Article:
public void initialiseLeasedConnectionsCount() throws Exception{
   leasedConnectionCounts = getLeasedConnections();

public void checkLeasedConnectionsHasNotIncremented() throws Exception{
   int leasedConnectionsAfter = getLeasedConnections();
   if (leasedConnectionCounts != leasedConnectionsAfter){
      fail("Expected to see leasedConnections stay the same but increased from : " + leasedConnectionCounts + " to: " + leasedConnectionsAfter);


If we hit another connection leak, we'll know the exact scenario and it shouldn't get anywhere near production this time.  Now we have a failing test, lets make it pass by fixing the connection leak....

public boolean isSessionActive(HttpServletRequest httpRequest) {
   ClientResponse response = null;
      response = jerseyClient
         .header("Cookie", httpRequest.getHeader("Cookie"))
      return response.getStatus() == SC_OK;
   finally {
      if (response != null){

Lessons Learned

Make sure your alerts alert

Until you have proven you are actually getting emails to your inbox, all your wonderfully clever monitoring/alerting may be useless.  We lost 4 hours of availability this way!
I think that this is so important that I'm tempted to say it's worth causing an incident when everyone is paying attention just to prove you have all the bases covered.  Netflix do this as routine and at random times too.

A connection pool almost exhausted should fire an alert

If we had received an alert when the connection pool was at around 75% capacity, we would have investigated, our connection leak before it caused an outage.  This has also been mentioned by bitly here.  I will endeavour to get this in place ASAP.

Learn your tools

Getting a thread dump by sending your java process the SIGQUIT (i.e. kill -3 [java process id]) is fine but it relies on you having access to the box and permissions to run it.  In our case (using dropwizard and metrics) all I needed to do was go to this url /metrics/threads on the admin port for exactly the same data formatted in json.

Other Lessons?

If you can spot any other lessons learned from this, feel free to comment.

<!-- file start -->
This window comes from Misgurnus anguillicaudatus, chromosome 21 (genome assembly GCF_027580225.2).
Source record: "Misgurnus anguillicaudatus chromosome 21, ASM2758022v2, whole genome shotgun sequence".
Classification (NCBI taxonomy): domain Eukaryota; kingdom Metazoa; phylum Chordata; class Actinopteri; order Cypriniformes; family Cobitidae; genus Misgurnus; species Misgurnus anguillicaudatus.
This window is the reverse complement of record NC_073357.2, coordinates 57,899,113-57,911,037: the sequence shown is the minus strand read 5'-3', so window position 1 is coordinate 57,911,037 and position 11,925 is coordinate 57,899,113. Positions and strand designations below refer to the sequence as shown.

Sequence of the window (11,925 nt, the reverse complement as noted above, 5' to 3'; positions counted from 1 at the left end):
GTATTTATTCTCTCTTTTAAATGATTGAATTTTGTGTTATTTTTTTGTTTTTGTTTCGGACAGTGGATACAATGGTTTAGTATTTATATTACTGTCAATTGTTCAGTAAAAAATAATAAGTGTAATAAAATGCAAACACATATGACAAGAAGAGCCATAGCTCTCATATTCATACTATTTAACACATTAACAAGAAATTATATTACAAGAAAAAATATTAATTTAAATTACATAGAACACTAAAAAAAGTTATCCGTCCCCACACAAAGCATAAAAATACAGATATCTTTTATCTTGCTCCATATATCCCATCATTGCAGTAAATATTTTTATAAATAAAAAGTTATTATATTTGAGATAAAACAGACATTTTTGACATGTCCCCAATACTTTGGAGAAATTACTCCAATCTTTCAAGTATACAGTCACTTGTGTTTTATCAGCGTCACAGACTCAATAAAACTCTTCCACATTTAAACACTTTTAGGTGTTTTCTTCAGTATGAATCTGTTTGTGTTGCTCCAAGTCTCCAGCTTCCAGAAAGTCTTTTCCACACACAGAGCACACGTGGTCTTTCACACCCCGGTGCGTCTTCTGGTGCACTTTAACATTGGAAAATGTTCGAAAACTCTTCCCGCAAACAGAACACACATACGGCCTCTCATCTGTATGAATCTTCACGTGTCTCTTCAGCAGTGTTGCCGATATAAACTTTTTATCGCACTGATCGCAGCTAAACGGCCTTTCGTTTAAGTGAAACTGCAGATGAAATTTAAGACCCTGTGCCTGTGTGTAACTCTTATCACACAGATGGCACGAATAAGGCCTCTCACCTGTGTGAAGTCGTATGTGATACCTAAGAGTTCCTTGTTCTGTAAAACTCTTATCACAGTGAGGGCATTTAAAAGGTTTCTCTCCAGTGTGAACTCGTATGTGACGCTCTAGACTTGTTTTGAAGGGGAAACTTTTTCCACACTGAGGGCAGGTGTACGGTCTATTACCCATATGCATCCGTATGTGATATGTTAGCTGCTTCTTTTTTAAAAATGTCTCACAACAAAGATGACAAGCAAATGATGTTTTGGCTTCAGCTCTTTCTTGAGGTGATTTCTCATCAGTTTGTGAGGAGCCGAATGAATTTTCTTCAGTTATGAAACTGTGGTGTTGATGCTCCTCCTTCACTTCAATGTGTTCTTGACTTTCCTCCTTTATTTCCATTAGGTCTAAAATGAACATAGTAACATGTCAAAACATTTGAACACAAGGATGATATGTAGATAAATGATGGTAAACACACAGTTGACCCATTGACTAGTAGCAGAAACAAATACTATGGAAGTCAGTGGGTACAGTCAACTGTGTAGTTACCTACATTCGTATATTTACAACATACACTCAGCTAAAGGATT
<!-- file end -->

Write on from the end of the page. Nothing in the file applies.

EDIT: See here for a more detailed explanation of how to test for connection leaks and this time with all the code! 


  1. Nice post.

    "Make sure your alerts alert" testers should test this... ie break something and check the dashboards/monitoring emails...

  2. Great article! I've ran into exactly the same issue.
    Is there any chance you could update this to include your implementation of the getLeasedConnections() method?

    1. Adam, Sorry for taking almost 3 months to reply!

      The code you're after is here: https://github.com/phillbarber/connection-leak-test/blob/master/src/test/java/com/github/phillbarber/connectionleak/AcceptanceTestThatExaminesConnectionPoolBeforeAndAfterRun.java

      You'll notice that it's part of a project with a few other techniques to test for connection leaks. I have written more about this on another article here: http://phillbarber.blogspot.co.uk/2015/02/how-to-test-for-connection-leaks.html


  3. Great post, Phill. May I ask how you set up your alerts on the connection pool? Background thread?

  4. Hi Victor, sorry for taking so long to respond.

    From memory, I think we just made a bash script that looped forever and piped the number of connections in the CLOSE_WAIT state into mailx which spammed the team until we had proved we had fixed it.

    Hope this helps,


  5. Thanks for the post Phill! My company was running performance test before prod deploy and ran into the same issue.

  6. Awesome summary. Just stumbled over the same sh..t (-:

  7. This comment has been removed by the author.

  8. hey! in your example, you can always close the clientResponse, as you were only looking for status, and didn't need the response body. But what if your code returned a large json response body? Would you only close it in fail scenarios, ie when you had an exception?

  9. Hi euzeka.

    With Jersey 1.x (haven't had a chance to play with Jersey 2.x yet) if you get a response (i.e. there wasn't some kind of IOException) then you'll always want to close it. When you consume the response (i.e. in your case read the json body) you will probably find in most circumstances that once the entity has been read, the .close() method will have been invoked on the response. For example, if you went clientResponse.getEntity(String.class) this would have the effect of calling close() in most circumstances. However, I think it's still worth having a finally block to make 100% sure that it is called.

    I'd also recommend writing a test that proves there's a problem if you remove your call to .close() in your finally block... see my post here regarding that one... http://phillbarber.blogspot.co.uk/2015/02/how-to-test-for-connection-leaks.html


  10. Tip: Assuming you're on the app server (localhost) hit the admin port (5001 in my case) for metrics and filter for the key stats to avoid the plethora of info normally thrown back at you:

    > curl localhost:5001/metrics | grep -Po "org.apache.http.conn.HttpClientConnectionManager..+?":{.+?}

  11. Hey Phil... thanks for your help... much appreciated! I did eventually find what was causing our issue, and it was that we were using ApacheHttpClient with DropWizard 0.6.2, which behind the scenes was creating an MultiThreadedHttpConnectionManager with a default configuration - and that default configuration only allowed 2 concurrent http connections at a time (more info here: http://tinyurl.com/mtcm2connections
    )! So the problem was that we thought we were passing in config to bump this # up, but in reality it wasn't being used, and our server was only processing 2 requests at a time ;-)